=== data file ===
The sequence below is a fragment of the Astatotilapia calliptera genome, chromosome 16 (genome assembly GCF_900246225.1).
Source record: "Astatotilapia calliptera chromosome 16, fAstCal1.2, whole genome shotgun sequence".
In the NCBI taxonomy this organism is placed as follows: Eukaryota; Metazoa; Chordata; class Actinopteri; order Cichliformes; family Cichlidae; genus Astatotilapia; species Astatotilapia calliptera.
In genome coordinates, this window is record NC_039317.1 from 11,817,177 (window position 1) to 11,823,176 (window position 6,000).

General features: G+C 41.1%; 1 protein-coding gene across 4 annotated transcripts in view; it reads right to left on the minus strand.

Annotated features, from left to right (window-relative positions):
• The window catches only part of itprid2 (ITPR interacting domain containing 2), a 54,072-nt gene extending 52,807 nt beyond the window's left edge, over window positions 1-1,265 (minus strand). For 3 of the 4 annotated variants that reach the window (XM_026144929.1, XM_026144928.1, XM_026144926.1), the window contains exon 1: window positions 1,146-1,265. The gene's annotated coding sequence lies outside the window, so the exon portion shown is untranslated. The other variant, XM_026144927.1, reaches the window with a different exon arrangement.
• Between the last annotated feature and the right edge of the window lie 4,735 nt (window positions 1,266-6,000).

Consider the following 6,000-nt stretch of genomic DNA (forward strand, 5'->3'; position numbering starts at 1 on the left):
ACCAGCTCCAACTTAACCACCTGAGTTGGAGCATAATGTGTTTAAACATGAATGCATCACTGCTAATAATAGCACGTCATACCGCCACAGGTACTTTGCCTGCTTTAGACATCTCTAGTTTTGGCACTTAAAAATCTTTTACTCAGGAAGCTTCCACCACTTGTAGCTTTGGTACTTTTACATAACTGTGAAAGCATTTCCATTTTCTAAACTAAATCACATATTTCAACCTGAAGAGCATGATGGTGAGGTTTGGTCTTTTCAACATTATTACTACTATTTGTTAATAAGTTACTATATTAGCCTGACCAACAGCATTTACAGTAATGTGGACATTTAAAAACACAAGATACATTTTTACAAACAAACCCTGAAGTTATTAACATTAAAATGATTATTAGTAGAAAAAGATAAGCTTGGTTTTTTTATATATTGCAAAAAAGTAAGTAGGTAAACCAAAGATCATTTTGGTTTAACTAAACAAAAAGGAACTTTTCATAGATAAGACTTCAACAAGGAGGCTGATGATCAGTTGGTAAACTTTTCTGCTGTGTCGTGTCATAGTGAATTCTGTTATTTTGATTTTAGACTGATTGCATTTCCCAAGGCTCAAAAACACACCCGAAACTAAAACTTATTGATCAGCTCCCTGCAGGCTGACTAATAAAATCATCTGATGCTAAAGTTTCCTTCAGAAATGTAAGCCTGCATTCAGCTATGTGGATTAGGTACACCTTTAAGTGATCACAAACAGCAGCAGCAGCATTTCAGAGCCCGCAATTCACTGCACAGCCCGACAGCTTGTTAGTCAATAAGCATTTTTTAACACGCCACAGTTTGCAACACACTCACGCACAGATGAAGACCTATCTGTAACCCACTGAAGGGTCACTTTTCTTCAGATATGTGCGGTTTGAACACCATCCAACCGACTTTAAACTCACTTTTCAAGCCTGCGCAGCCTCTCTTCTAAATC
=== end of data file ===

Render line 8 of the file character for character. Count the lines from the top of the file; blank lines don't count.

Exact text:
• Between the last annotated feature and the right edge of the window lie 4,735 nt (window positions 1,266-6,000).